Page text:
Ypres is another experimental beer marked with De Struise Brouwers characteristic bold house style. Ypres is their interpretation of a Flemish Oud Bruin, or sour brown ale. Like other beers of this style, it’s created via “mixed fermentation.” A cultured mix of standard yeast and souring agents (bacteria and wild yeast) are pitched into the beer to start the souring process. They are then stored in barrels which usually host their own mix of wild yeast and bacteria to age and sour. The end product is usually a blend of the various barrels. Since each barrel is its own micro-climate, the beers will develop differently. This necessitates blending to get a consistent product with a depth of character and complexity.
The 2009 version is called a “Double Barrel Aged FOB.” The double barrels indicated are Wild Turkey bourbon barrels and Burgundy wine barrels. It’s also named after the southern Belgium town of Ypres, which is the French name. It’s called Ieper in Dutch. Ypres hosted some of the most fierce fighting during WWI. According to the anecdote on the bottle, the British soldiers who were stationed in this area called the town “Wipers” since they had trouble pronouncing the French name.
Appearance: Reddish/Brown, tan head, ok retention.
Aroma: Oak, vanilla, cherry, currants, vinegar notes, coffee cherries.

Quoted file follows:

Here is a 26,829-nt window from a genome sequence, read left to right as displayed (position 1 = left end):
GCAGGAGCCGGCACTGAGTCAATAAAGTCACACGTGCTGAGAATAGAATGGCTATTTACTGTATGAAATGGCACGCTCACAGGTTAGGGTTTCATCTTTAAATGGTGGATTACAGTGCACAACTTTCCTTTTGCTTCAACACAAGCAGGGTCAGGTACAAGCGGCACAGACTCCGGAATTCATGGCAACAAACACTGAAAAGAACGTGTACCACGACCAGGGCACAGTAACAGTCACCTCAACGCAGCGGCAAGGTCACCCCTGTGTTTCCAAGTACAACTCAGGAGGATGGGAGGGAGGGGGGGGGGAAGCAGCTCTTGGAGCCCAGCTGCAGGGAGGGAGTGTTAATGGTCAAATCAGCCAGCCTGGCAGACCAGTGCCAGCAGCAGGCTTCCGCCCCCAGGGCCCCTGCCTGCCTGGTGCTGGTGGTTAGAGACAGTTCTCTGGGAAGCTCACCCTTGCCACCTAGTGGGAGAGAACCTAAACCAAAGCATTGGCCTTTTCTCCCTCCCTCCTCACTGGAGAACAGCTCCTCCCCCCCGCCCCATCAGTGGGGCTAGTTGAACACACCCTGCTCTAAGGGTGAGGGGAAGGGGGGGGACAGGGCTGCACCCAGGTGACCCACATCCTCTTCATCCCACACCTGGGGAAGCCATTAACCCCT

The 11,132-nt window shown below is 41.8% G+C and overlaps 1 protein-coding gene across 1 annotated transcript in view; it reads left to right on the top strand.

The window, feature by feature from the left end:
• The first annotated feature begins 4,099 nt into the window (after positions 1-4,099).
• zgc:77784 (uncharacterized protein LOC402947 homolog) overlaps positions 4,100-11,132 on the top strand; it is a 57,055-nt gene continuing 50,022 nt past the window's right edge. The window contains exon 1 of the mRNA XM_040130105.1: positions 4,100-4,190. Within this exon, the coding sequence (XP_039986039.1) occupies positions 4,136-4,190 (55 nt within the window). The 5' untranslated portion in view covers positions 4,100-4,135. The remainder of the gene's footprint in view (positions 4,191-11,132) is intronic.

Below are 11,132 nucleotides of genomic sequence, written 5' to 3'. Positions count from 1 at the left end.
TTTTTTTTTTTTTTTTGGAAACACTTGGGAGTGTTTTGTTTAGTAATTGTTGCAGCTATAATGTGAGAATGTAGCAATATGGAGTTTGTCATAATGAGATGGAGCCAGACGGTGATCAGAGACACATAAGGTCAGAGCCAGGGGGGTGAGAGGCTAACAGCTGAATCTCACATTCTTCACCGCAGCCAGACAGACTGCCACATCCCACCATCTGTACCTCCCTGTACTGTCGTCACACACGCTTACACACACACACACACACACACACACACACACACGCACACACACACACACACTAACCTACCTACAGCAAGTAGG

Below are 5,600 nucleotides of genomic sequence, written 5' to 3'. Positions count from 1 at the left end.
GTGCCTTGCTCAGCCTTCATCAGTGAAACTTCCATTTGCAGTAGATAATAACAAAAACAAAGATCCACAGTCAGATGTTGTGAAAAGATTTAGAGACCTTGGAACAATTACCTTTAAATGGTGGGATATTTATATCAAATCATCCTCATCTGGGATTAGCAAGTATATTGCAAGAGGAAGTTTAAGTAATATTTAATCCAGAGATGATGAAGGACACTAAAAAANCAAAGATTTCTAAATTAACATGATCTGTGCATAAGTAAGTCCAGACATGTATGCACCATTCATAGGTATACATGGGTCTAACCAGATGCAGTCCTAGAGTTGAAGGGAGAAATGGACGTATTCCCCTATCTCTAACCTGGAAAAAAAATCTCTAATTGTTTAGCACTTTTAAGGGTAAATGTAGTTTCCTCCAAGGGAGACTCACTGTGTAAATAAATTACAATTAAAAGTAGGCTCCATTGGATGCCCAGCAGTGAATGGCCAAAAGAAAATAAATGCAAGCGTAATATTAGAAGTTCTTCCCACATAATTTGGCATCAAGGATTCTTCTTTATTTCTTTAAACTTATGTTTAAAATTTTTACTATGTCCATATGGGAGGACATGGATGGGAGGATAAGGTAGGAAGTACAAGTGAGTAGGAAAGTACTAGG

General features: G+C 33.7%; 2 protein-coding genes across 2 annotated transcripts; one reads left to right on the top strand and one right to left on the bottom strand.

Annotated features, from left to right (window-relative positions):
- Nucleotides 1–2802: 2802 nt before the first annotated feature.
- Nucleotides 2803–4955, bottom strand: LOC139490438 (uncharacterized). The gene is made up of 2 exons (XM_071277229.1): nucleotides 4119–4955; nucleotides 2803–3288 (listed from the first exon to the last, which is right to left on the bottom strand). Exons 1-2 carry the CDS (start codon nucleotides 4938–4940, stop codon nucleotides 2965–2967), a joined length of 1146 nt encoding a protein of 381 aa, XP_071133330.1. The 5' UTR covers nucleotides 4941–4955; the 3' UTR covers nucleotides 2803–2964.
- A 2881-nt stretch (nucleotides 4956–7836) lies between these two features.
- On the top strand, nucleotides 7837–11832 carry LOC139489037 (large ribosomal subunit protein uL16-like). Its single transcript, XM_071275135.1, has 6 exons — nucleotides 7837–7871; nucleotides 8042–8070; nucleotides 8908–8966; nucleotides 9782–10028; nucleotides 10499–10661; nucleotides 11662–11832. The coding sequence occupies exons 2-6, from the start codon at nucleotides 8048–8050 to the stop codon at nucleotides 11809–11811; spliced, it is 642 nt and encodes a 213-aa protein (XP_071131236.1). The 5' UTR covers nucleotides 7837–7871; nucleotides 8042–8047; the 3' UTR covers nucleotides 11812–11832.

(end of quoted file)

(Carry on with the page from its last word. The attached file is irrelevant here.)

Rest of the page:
Taste: Tobacco, wood, hints of smoke, dark chocolate.
Overall Impression: This is a nicely tart Oud Bruin with a dry, woody medium length finish. Ypres has that characteristic bold slightly out of the norm to style guidelines character that I’ve come to recognize as a hallmark of De Struise’s house style. Oud Bruins are few and far between, especially when compared to their cousins the Flemish Reds. If you can find this one, you wouldn’t go wrong giving it a try. It’s got a lot to offer to sour fans, wood-aged fans, and to creative beer lovers. It may not be ideal as a “pure” example of an Oud Bruin for those looking to learn the style guidelines, but it’s a mighty fine interpretation of the style and one that should be enjoyed.
Availability: Limited in small batches at better beer shops. Imported by Shelton Brothers. Although I imagine this one is a much smaller production item than most of their beers, which are already produced in small batches. It’s probably only available in Shelton Brothers best markets.
Note: This beer was sent to me by my friend and Belgian Beer Blogger, Belgian Beer Geek.
You can read more about De Struise and my reviews of their beers on my De Struise page.
What do you know about that? I was just in Ypres. And yet, I could not find any examples of this fine brewing tradition. Lord knows you could find plenty of Trappist beers and Leffe, though…
You were so close to so many great breweries, including De Struise. Like a few kilometers!
Yeah, but when you’re touring war sites, the breweries kind of get sidelined.